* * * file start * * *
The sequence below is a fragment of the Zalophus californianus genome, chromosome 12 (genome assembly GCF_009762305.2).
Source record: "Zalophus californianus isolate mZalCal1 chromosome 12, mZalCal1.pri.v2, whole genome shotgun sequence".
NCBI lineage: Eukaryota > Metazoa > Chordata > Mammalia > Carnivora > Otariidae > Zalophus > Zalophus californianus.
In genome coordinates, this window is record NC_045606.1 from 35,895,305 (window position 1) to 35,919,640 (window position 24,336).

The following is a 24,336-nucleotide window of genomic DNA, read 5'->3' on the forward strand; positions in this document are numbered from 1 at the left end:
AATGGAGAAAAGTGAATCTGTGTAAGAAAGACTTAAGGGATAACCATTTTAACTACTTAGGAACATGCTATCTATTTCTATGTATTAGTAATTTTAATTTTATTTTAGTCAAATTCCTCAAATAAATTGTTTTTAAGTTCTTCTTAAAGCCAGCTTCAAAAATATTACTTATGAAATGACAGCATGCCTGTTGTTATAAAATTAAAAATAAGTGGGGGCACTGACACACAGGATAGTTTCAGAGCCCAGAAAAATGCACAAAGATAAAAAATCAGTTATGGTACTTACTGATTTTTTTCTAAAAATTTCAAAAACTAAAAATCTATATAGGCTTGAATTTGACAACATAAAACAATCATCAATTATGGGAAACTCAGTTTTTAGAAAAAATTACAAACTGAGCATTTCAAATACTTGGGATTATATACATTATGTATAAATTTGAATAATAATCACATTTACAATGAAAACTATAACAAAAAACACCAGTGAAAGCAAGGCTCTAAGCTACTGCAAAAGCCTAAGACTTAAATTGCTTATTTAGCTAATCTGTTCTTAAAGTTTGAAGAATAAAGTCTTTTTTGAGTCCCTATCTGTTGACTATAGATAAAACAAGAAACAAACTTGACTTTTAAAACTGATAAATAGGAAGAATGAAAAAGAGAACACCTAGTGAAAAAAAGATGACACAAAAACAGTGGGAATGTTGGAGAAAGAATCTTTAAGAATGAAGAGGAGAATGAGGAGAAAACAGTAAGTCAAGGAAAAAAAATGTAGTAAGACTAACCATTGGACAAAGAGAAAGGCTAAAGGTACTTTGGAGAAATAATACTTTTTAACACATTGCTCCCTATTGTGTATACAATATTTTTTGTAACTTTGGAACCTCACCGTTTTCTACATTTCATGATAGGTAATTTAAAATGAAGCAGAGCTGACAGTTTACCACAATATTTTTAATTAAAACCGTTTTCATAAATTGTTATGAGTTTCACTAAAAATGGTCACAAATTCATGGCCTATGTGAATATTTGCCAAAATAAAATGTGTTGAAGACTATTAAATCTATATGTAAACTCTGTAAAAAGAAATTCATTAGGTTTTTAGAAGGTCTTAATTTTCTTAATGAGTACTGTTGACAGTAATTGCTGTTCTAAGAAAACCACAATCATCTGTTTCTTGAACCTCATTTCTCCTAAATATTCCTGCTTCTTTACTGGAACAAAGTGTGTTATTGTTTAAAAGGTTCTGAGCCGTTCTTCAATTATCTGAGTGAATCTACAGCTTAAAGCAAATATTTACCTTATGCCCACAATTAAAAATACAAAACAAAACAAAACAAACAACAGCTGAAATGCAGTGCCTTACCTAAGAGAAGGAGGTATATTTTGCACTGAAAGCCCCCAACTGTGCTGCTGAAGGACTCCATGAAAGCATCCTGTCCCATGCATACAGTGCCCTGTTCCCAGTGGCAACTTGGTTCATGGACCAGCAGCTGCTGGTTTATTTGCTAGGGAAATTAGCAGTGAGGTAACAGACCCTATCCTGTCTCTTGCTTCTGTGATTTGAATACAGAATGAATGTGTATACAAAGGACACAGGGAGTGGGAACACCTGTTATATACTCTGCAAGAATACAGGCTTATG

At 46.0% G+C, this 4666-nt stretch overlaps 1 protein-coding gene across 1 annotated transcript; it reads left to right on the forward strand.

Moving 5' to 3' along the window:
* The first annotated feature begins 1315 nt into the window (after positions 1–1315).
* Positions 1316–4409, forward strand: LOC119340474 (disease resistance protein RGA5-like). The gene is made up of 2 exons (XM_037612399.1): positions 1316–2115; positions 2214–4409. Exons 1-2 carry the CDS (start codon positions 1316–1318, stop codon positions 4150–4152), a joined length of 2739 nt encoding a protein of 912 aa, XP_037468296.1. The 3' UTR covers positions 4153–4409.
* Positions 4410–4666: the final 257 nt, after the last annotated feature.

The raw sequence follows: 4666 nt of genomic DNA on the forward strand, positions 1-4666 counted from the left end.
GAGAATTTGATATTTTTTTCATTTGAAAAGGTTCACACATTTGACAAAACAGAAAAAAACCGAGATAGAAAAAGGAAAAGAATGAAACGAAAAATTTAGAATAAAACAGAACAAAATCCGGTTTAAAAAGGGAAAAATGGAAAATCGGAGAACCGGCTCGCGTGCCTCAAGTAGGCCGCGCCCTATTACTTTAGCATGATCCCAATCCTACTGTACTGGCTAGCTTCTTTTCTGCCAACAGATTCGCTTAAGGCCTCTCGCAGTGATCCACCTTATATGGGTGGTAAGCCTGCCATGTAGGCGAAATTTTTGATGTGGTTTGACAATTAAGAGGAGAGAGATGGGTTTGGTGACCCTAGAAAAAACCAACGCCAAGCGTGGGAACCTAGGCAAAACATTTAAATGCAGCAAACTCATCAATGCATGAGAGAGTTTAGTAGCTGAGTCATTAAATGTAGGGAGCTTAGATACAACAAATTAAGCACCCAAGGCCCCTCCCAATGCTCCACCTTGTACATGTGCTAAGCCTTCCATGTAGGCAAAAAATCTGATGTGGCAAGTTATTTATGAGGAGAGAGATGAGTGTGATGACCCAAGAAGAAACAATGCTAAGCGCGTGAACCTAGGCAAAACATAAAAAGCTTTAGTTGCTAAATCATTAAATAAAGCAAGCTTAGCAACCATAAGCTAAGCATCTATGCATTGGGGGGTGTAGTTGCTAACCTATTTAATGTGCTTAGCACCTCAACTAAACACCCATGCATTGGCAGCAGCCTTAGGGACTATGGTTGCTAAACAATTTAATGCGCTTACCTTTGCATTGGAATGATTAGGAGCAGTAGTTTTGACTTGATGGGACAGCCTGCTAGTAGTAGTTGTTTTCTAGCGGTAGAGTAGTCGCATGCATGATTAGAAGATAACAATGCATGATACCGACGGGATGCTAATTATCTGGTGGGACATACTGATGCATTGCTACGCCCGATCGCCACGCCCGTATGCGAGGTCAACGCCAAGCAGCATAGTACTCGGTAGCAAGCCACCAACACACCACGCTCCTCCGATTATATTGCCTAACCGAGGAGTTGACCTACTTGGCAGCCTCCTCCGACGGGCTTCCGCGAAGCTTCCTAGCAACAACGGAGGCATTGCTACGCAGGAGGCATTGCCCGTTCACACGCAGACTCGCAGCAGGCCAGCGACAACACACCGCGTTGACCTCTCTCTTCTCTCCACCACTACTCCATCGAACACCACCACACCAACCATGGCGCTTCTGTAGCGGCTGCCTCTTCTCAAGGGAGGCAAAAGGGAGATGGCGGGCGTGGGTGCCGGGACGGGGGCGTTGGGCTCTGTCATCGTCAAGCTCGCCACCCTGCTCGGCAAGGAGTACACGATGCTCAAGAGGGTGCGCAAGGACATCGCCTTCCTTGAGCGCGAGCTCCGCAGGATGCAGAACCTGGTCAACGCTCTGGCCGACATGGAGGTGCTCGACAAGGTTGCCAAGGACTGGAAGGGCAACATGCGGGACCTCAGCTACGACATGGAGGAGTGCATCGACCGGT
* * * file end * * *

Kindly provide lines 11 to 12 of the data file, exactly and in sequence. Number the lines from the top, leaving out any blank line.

* Positions 4410–4666: the final 257 nt, after the last annotated feature.

The raw sequence follows: 4666 nt of genomic DNA on the forward strand, positions 1-4666 counted from the left end.